The sun was going down as my fiance and I jumped out of the car, slamming the doors behind us. Cars whizzed past me on Route 98, but I hoped to quickly leave them behind and have some quiet time deep in the woods. Slinging a camera over my shoulder, I checked to make sure we were all set, and we headed down the path and into the trees.
One of the best parts about forests is their ability to cut noise. Soon the sound of traffic was gone, replaced by the croaking of a Great Blue Heron and the buzzing of Tufted Titmice. Because the sun was making its descent, the sunlight angled through the branches before making dappled patterns on the ground, creating an evening glow. Everything was gold and emerald and copper. Well, almost everything.
A few hundred feet from the road was a bright, neon-pink Starburst wrapper. Surrounded by the natural scenery it was hard to ignore, and I found myself frowning. Though the wrapper was jarring, I made a mental note to pick it up on the way back and moved on.
I tried to forget about it, but 100 feet later there it was again! A Starburst wrapper, red this time but still sticking out like a sore thumb. As we continued, I would lose myself in the beauty of the outdoors, and then be reminded of human presence with yet another wrapper. Someone had clearly been eating a package, throwing the wrappers out as he or she walked. Yuck.
Eventually the wrappers stopped, and it was almost a relief. The environment on either side of the trail looked pristine. A tiny red toad hopped across our path, a giant fallen log played house to a thousand small mushrooms, the breeze stirred the leaves above us, a last gasp of green before the fall colors begin. Every so often there would be a break in the woods and we could see to the water beyond, an extension of Falls Lake and shining.
We continually heard the calls of the Great Blue Heron and the additional high-pitched cries of a flock of Killdeer. To investigate, we veered off the trail to have a better look at the water. Oh man was human impact obvious then. There were beer bottles, soda cans, wrappers, sneakers, and a television. Yes, a giant television. While the television remains a mystery for me, the other trash probably floated to the edge of the water during times of high rain or flooding. One thing was for sure, it was everywhere.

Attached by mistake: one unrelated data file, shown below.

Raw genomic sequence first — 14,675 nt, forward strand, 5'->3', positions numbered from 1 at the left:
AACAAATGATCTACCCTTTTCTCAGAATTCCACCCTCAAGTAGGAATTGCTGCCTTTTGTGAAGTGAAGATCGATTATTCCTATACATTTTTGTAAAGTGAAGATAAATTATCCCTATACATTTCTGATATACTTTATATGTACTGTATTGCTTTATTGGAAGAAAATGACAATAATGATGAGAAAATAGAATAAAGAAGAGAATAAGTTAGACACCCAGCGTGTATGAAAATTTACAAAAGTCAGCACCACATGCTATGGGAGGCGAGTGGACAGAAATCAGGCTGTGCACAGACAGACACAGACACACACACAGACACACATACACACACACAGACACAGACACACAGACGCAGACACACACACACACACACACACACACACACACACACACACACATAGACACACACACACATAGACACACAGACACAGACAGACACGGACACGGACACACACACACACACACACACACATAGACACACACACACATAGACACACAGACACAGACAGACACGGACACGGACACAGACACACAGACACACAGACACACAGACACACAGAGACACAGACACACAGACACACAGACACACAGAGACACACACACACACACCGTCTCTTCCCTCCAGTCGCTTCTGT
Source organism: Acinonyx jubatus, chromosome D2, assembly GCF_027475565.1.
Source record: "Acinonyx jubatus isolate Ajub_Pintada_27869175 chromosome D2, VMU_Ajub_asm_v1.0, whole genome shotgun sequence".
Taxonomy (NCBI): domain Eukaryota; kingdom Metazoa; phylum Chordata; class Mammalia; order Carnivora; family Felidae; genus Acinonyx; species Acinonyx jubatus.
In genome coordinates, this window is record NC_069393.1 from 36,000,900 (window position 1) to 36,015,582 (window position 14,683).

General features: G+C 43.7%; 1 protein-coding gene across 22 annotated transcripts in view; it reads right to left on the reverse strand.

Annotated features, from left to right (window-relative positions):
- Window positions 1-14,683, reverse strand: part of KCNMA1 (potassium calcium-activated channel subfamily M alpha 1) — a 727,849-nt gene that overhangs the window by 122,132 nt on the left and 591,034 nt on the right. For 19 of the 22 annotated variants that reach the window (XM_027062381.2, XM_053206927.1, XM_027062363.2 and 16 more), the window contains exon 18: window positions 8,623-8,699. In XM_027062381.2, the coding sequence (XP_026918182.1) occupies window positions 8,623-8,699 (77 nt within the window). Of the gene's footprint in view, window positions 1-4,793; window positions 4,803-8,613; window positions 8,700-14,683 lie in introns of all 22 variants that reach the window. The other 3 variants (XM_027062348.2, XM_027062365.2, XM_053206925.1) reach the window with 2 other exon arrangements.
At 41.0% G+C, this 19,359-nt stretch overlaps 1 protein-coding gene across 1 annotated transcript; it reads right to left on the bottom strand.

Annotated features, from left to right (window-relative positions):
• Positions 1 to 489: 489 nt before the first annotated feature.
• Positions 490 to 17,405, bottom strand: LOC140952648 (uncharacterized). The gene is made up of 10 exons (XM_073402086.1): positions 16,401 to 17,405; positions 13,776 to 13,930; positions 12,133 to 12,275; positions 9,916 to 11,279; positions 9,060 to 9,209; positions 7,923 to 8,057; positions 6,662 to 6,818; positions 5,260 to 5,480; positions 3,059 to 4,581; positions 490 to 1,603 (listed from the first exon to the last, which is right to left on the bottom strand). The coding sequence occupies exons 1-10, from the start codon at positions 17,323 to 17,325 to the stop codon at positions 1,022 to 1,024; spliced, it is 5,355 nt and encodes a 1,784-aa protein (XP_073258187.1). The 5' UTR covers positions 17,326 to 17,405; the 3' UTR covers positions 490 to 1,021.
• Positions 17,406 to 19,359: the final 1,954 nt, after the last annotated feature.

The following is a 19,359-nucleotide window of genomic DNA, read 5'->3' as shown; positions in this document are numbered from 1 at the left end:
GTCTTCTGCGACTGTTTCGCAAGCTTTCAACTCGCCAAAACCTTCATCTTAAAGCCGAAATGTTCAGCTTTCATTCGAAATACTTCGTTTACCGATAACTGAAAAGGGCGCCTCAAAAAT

Still, it did not dominate the scene. The sun was setting now, giving the sky a rosy glow. The water was calm and shallow, and when we dipped our toes in it was warm as well. A Great Egret fished on the opposite shore, a pair of woodpeckers argued with each other in the trees behind us, and a large flock of crows flew silently overhead.
As the sky dimmed we began to head back to the car. Though I had loved every minute of being outside, I couldn’t quite forget the litter. I picked up the Starburst wrappers, collecting the shades of pink and red in my hand. As a student at the Nicholas School, I know a lot of like-minded students who would be equally bothered by the trash at the edge of this small corner of Falls Lake. Moving forward in the semester, I hope to organize a clean-up of the area, recycling what can be recycled, while safely discarding the television and other trash products. We humans left the litter, and we should clean it up!